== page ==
The long recession is cutting more money from state revenues and expected to force spending cuts of nearly $120 million from South Carolina schools, colleges and prisons.
That reduction, paired with $328 million slashed from estimates this summer, means state _ just a third of the way through its budget year _ already has slashed nearly a half billion from revenue estimates that are now just over $5.6 billion.
The cuts are being driven by unemployment and cautious consumers who have stopped or reduced spending on everything from cars to vacations and homes to appliances.
South Carolina's 11.7 percent jobless rate in September was the nation's sixth highest. As troublesome as that number is, it doesn't include hundreds of thousands of people who have given up job searches, noted John Rainey, the chairman of the state Board of Economic Advisors.
"This is really a sobering meeting when you say that half a million people in this state ... are out of work," Rainey said.
He and others on the board see a fundamental reshaping of the salaries, the work force and employment in the making. For instance, more men who had higher wage jobs losing paychecks, while women earning on an average of three quarters of a men holding onto jobs. Meanwhile, they expect employers to squeeze more productivity from remaining workers and avoiding hiring.
Bringing that outlook to the state's operations left the board expecting revenue to grow by no more than 2 percent a year during the next five years _ less than half the average of 4.5 percent the state saw for years before the recession. It leaves legislators and other leaders needing to decide how to run government with less money.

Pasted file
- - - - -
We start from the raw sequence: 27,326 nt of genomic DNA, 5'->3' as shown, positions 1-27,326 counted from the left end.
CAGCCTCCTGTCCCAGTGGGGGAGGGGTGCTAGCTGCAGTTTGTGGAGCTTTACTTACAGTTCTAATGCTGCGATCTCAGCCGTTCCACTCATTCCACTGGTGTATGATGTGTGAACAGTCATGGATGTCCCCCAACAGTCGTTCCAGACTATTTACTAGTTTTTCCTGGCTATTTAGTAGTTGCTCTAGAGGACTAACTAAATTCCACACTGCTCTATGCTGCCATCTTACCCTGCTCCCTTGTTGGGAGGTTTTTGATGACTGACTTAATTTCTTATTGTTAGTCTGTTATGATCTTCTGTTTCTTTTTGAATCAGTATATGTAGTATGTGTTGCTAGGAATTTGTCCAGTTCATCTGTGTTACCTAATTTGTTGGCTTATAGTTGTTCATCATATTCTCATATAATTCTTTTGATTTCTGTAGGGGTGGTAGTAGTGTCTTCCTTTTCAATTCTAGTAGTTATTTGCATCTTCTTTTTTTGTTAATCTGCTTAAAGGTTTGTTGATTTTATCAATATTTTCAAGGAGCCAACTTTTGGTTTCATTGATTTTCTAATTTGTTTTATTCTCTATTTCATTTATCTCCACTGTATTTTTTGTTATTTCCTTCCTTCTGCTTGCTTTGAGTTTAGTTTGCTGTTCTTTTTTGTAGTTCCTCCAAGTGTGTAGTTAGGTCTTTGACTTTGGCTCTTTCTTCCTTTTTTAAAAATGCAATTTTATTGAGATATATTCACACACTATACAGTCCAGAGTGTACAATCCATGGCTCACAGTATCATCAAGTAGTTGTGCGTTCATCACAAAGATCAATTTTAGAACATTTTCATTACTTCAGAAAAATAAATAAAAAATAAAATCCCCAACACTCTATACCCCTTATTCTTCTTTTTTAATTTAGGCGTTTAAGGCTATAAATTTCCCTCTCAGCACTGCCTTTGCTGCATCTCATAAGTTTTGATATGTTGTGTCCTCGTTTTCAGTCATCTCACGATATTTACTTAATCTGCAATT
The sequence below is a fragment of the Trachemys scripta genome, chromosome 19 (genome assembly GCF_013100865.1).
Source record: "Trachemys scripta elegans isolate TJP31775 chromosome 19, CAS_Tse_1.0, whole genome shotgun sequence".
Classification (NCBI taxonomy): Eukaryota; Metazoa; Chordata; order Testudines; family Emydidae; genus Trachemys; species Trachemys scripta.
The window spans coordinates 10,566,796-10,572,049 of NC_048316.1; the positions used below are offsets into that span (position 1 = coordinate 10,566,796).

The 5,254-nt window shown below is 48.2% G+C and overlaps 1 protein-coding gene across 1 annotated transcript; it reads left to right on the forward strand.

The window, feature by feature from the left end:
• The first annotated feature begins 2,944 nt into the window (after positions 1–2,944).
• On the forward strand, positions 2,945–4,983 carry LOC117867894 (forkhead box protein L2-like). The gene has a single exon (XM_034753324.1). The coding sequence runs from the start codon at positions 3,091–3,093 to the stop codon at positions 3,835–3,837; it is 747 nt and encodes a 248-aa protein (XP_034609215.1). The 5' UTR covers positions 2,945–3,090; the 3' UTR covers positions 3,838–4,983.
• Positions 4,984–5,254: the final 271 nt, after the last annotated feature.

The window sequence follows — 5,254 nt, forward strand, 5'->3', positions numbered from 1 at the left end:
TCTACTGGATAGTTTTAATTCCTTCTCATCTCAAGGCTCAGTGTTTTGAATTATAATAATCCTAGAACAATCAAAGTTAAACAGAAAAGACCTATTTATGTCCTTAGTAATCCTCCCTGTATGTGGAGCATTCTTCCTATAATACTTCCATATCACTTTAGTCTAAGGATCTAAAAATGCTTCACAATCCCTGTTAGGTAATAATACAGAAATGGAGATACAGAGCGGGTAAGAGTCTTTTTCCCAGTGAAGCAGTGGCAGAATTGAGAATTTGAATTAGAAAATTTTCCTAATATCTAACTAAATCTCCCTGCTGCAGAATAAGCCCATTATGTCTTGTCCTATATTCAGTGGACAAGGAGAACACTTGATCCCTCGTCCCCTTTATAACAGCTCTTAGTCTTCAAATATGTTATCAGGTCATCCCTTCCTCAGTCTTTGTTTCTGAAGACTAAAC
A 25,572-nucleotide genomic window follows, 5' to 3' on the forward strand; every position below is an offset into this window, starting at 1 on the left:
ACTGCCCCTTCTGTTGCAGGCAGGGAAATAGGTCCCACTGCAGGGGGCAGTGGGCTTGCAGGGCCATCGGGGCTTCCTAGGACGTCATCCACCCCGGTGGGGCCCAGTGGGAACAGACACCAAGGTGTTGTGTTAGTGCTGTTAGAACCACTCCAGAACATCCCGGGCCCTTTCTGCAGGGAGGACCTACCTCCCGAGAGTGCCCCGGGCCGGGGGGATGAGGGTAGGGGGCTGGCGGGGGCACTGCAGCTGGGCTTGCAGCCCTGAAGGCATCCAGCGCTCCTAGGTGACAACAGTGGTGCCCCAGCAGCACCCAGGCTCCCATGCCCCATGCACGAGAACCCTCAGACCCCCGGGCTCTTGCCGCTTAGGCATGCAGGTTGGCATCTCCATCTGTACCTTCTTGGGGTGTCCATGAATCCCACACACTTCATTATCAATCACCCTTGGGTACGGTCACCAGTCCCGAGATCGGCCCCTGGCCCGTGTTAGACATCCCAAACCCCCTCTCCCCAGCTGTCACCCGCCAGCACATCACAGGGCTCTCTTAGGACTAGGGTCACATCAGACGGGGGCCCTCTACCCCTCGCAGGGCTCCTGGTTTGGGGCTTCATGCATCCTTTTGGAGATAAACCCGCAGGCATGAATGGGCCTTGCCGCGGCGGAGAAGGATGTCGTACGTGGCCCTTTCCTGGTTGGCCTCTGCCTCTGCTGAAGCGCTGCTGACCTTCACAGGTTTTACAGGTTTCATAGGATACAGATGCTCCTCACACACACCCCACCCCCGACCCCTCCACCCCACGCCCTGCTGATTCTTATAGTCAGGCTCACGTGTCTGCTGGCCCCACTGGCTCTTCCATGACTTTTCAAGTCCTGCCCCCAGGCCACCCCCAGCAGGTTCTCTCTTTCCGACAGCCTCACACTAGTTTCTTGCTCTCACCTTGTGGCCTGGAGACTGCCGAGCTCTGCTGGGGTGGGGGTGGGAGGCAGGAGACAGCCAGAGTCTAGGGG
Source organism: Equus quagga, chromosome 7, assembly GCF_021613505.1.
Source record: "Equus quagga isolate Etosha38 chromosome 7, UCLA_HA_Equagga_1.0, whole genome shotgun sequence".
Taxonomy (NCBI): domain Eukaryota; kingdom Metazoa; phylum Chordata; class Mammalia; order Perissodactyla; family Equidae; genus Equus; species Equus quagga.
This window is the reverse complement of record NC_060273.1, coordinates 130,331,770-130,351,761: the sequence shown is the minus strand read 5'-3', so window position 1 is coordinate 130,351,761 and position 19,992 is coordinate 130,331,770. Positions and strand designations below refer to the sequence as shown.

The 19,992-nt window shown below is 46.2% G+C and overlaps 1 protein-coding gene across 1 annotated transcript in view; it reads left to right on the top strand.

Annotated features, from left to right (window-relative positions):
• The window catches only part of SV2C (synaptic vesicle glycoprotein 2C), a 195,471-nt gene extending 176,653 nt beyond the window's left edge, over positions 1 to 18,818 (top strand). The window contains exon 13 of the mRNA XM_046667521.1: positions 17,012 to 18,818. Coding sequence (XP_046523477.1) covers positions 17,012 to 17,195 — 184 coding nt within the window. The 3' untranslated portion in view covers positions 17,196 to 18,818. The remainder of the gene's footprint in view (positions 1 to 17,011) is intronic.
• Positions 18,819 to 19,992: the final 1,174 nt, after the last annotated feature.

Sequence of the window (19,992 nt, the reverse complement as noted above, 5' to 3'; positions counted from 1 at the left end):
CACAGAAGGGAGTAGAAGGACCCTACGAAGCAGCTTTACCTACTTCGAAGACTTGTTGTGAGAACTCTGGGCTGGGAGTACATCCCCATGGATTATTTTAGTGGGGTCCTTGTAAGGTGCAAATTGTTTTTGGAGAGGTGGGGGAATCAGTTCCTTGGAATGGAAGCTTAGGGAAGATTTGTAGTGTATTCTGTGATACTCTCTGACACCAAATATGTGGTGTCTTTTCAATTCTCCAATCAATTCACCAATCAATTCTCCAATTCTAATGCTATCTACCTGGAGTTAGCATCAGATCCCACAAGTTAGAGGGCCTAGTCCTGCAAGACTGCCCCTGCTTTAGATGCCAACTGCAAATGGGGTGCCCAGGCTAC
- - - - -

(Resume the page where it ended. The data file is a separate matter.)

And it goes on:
"The next governor is really going to have to want the job because it's going to be tough to provide the leadership to get us not only out of it, but through it to the next level," Rainey said.
The board's action Tuesday means legislators and Gov. Mark Sanford will start writing a budget with revenues locked in at current levels. Sanford had already asked agencies to tell him how they would handle a 15-percent budget cut after most agencies have lost more than a fifth of their budget to reductions last year.
Public schools are the largest single spending item in the state's budget with more than $2.8 billion in state funds. Education Superintendent Jim Rex told Sanford his budget plans would ultimately cost schools $900 million and devastate local school districts.
Corrections Department Director John Ozmint said a 15 percent reduction would slash $49 million from his $330 million budget. He said he could handle that by closing prison facilities and releasing inmates.